As I’m sure you’re all aware, IT’S OKTOBERFEST! What better way to honour Prince Ludwig of Bavaria’s 1810 festival than by going to the pub? One of my not-quite-locals is celebrating by having twenty genuine Oktoberfest brews and some general German ones. If you try all twenty you get a free stein (subject to availability etc) so I’m doubly eager to try ’em all. The pub in question is The Tap House in Lancaster, I am Martin Palmer and this is my review of Flensburger Braueri’s ‘Flensburger Pilsener’.
As I went up to the bar I was a bit daunted: where to start? Well, boring as it may be, I went lowest alcohol first. I wanted to make it through at least three, and with most of them being around 6% (the highest is 8.2%!), I thought it best. So, with the Hofbrau bunting hanging, and the black, red and gold flying, my handle-glass was plonked in front of me, full of my first Oktoberfest beer.
- ABV 4.0% (although in the bottle it is stronger apparently)
- Brewed in Flensburg, Germany
- Served on draught
- Brewed according to the German purity law of 1516
Light honey, very wheaty-malty notes. A surprisingly long finish for such a light drink. Extremely refreshing and nicely flavoursome with a little green note toward the end (I think!). Not quite spicy, but certainly interacts with the tongue, if you know what I mean.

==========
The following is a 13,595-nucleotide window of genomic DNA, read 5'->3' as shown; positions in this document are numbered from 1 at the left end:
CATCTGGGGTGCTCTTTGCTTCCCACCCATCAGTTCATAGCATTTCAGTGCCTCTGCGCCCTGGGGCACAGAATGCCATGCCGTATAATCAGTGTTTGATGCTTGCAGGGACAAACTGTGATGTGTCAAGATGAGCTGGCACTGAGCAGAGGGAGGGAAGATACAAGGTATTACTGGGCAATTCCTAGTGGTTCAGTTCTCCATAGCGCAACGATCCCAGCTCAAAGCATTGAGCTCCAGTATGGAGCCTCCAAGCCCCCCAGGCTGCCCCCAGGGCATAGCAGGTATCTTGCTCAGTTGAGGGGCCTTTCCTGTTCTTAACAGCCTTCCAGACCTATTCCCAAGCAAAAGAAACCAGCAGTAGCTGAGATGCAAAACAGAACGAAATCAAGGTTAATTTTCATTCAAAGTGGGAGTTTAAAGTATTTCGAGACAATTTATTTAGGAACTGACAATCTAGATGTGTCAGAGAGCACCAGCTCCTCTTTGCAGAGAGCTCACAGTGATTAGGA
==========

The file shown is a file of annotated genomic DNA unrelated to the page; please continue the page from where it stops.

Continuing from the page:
Clean, crisp wheatiness, a nice light smell. It’s not massive, obviously, but it’s groovy.
It’s a pretty traditional German style label, a symbol of a ship in the middle coloured in blocks. There’s lots of medallion-looking things which give the whole affair an air of authority and authenticity: these are down to earth brewers with experience and authority.
In the glass it’s a light golden yellow. Simple but effective.
Value For Money
£3.75 per pint. I’ve paid more than that for a pint of Stella 4 down South, so to pay this for a genuinely nice beer isn’t a huge hardship. I wouldn’t normally pay so much, but the atmosphere of the pub in full Oktoberfest flow makes me more inclined to pay a bit more and enjoy the surroundings.
If you were in mainland Europe, a pilsener/pilsner style beer is about as unique as finding a pen on a desk. It’s a little less common in England, though, especially on draught (I see some Holsten Pils over here, but usually in bottles). Apparently this is a North German variant on the classic style, but I can’t find any info as to how it’s specifically different in terms of brewing.
A great introduction to a spate of German beers, no doubt. It didn’t set my world on fire, but it has a pleasant taste and really is refreshing. I agree with the makers, I think, Flensburger Pilsener is “Unmistakable in character and freshness.“
Final score: 66%